12. Do not ask funny or fancy questions on DS and Algo (which you were not able to solve for three hours but once you solved you want others to solve in 10 minutes) when your daily work is something else
  13. The world is moving more towards OpenSource, please see whether the candidate has allergy towards the word - OpenSource (and self-learning/training/exploring on their own)
  14. Give them the runway - Not all will be able to crack everything first and not always. Warm them up
  15. Listen properly and be attentive. Ask questions and answer questions properly
  16. Most often you will learn things from others, interviewing is no exception
  17. Decide as soon as the interview is over. Overthinking is killer
  18. Help HR. Maybe they have so many candidates to take care. Pick your resume, invite the candidates and take care of interviews. Keep HR informed on outcomes
  19. If the candidate asks feedback, spend some time with them in giving feedback (especially if they are very junior to you and looking to improve themselves). You never know when you will work for a nerd
  20. No frustration (even if your day is tiring)
  21. After hiring, connect with the candidate. Try to see whether you can be of any use to them.
  22. Wait for them to join
  23. Most importantly - remember that you are hiring a human, not a machine. Behave appropriately
Of course, this is not the bible to do interviews and there are zillions other things to do.

Your comments?

06 December 2017

"Python Crash Course by Eric Matthes" - Reading Journal 1

Like me, if you are new to Python and want to quickly ramp-up to become no non-sense developer in Python, you might want to read this post, these posts that are related to this book and probably all of these posts to become Python Super Star.

The best book to start (even if you are already exposed to some level of programming) is "Python Crash Course by Eric MatthesThe book consists of two parts. Part one is basics with 11 chapters and Part two consists of nine chapters with three projects. The main intention of this book is to get us up to speed in Python quickly (as you might have guessed it from the title).

The rest of the post gives an overview of what I learned in Chapters 1, 2 and 3 and what was interesting/boring. I ensure to keep it crisp so that you spend more time on learning rather than reading my stories.

Chapter 1: Getting Started
While many of us fumble when it comes to doing things for the first time, this chapter takes the installation of Python and running the first program to the extreme. All the folks who have exposure to programming to a decent degree will find it very boring (detailed steps in Windows, Mac, and Linux deserve their space in the appendix but not first chapter). What I would expect is some history of Python, principles of Python, Why Python is so popular, Where Python is used and what is the future of Python. My view is that you should download and install Python on your own and probably try run your first program (it is fine if you spend additional 15 mins to muck around and figure it on your own - believe me, it is easy). This chapter is a dull start.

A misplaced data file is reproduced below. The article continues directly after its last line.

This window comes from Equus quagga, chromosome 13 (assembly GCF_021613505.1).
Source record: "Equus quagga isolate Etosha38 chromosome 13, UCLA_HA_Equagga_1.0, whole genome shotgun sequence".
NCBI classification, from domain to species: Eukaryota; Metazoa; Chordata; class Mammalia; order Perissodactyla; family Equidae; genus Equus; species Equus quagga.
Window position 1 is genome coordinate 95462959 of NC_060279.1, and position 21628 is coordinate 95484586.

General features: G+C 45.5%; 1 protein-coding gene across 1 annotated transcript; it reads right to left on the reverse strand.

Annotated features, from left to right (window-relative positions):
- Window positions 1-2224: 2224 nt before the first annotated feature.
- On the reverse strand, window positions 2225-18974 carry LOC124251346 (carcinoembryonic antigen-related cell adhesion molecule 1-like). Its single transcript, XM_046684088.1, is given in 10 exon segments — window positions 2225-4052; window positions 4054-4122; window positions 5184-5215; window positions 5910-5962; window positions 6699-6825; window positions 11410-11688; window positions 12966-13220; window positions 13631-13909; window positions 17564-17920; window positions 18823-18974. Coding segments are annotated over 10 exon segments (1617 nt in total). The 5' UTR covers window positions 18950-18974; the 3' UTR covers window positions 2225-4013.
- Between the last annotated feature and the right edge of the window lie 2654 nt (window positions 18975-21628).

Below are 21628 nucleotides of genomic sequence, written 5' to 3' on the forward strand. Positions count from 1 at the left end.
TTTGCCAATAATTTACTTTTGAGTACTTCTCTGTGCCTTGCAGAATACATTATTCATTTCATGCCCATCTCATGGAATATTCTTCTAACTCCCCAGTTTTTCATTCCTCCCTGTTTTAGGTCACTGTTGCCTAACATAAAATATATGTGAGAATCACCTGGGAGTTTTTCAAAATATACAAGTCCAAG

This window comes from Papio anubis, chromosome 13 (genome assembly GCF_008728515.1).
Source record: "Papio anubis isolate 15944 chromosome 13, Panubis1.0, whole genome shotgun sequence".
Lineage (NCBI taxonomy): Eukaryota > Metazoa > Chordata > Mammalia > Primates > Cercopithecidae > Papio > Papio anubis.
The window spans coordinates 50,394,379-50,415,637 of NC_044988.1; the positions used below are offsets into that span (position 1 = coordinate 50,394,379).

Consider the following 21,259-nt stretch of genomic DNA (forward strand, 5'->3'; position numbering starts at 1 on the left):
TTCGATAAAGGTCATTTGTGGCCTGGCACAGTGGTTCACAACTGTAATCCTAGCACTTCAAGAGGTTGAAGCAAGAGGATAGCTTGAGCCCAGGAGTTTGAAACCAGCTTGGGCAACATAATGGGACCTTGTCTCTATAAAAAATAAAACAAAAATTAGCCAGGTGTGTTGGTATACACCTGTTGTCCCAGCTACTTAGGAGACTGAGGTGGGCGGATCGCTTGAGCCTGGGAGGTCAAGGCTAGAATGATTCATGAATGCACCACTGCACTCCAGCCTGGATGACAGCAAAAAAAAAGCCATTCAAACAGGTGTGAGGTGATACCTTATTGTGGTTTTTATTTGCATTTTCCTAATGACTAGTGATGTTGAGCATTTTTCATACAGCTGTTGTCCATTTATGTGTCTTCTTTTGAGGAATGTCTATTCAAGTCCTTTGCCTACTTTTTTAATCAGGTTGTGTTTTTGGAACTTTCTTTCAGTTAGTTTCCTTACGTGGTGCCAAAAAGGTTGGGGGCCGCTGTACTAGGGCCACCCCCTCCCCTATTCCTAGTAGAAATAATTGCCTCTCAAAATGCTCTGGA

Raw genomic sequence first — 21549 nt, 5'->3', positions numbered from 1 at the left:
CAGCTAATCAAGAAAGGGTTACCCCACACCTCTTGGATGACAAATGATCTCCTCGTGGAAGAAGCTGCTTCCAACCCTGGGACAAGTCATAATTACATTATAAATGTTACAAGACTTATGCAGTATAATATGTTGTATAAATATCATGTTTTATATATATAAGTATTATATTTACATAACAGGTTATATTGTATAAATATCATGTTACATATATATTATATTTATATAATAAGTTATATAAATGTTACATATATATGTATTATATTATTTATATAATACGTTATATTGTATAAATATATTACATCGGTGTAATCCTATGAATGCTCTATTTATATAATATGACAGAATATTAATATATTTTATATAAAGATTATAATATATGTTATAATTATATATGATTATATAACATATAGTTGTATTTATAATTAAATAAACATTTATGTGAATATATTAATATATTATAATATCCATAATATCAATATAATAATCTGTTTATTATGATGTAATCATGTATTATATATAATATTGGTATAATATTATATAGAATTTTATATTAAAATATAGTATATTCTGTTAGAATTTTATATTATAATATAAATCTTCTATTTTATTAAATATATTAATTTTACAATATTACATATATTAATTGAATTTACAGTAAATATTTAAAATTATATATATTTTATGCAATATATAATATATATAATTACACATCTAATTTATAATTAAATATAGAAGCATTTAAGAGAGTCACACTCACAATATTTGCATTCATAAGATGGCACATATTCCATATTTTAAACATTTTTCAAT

Chapter 2: Variables and Simple Data Types
This chapter covers quite a lot of ground if you not exposed to programming at all. If you are experienced programmer, you will skim this chapter through but yet feel accomplished if you do all the exercises. This chapter talks about Variables, naming variables, data types - string, integers and float with some important operations on those datatypes in Python. The concluding sections of this chapter deal with importance of writing comments and The Zen of Python which in my view placed right at chapter 2. This chapter should take 30 minutes to an hour depending on whether you are a programmer or aren't. Python seems to be exciting

Chapter 3: Introducing Lists
This chapter covers an important aspect of Python - that is Lists. After reading this chapter and working out the examples/exercises one should get a fair handle on lists. Like me, if you are from C world you will find it to have some similarity with arrays but then it differs in varieties of ways. You will start feeling the uniqueness and flexibility of Python when you try out examples. This chapter should take around one hour to read and workout examples (since you are no longer new to Python). By now, you can expect yourself to start becoming comfortable with Python. This chapter was a treat for a newbie. Enjoyed it.

If you wish to join me in the journey of a lifelong student, add yourself to my blog list and I will not disappoint you :-). Together, let us transform ourselves.

04 December 2017

Learn Python with "Python Crash Course by Eric Matthes" - Getting Started

I found an excellent link that has recommendations for Python books. Looks like the most of the books are well rated on Amazon and I thought that I would start learning Python with little more focus and discipline.

First I would like to get started with the book "Python Crash Course" by Eric Matthes. The book promises that it would be a crash course with a hands-on approach with three projects after learning the basics of Python. I feel that it would be easier for me to boot-up in Python using this book by doing some projects. I expect to complete this book in 3-4 weeks time (depends on how much time that I am going to devote and most likely I will utilize my weekends).